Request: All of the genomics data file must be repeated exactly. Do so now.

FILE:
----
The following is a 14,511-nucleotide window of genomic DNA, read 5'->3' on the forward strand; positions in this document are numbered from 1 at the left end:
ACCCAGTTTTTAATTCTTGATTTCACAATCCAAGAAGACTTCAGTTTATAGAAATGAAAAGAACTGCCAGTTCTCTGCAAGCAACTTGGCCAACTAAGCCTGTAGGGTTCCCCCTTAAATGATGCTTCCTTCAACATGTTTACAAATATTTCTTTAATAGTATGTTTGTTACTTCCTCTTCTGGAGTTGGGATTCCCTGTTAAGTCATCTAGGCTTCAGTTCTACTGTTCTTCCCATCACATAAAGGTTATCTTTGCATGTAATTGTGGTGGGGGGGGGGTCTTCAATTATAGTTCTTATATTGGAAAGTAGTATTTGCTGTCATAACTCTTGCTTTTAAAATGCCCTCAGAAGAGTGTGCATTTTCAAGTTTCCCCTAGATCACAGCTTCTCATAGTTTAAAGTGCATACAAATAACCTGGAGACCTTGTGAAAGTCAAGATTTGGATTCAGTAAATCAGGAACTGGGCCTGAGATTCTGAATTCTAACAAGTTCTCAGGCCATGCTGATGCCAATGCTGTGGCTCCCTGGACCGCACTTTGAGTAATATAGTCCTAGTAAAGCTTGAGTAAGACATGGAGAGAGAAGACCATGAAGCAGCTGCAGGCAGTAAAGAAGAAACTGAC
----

The following is a 14,511-nucleotide window of genomic DNA, read 5'->3' on the forward strand; positions in this document are numbered from 1 at the left end:
ACCCAGTTTTTAATTCTTGATTTCACAATCCAAGAAGACTTCAGTTTATAGAAATGAAAAGAACTGCCAGTTCTCTGCAAGCAACTTGGCCAACTAAGCCTGTAGGGTTCCCCCTTAAATGATGCTTCCTTCAACATGTTTACAAATATTTCTTTAATAGTATGTTTGTTACTTCCTCTTCTGGAGTTGGGATTCCCTGTTAAGTCATCTAGGCTTCAGTTCTACTGTTCTTCCCATCACATAAAGGTTATCTTTGCATGTAATTGTGGTGGGGGGGGGGTCTTCAATTATAGTTCTTATATTGGAAAGTAGTATTTGCTGTCATAACTCTTGCTTTTAAAATGCCCTCAGAAGAGTGTGCATTTTCAAGTTTCCCCTAGATCACAGCTTCTCATAGTTTAAAGTGCATACAAATAACCTGGAGACCTTGTGAAAGTCAAGATTTGGATTCAGTAAATCAGGAACTGGGCCTGAGATTCTGAATTCTAACAAGTTCTCAGGCCATGCTGATGCCAATGCTGTGGCTCCCTGGACCGCACTTTGAGTAATATAGTCCTAGTAAAGCTTGAGTAAGACATGGAGAGAGAAGACCATGAAGCAGCTGCAGGCAGTAAAGAAGAAACTGAC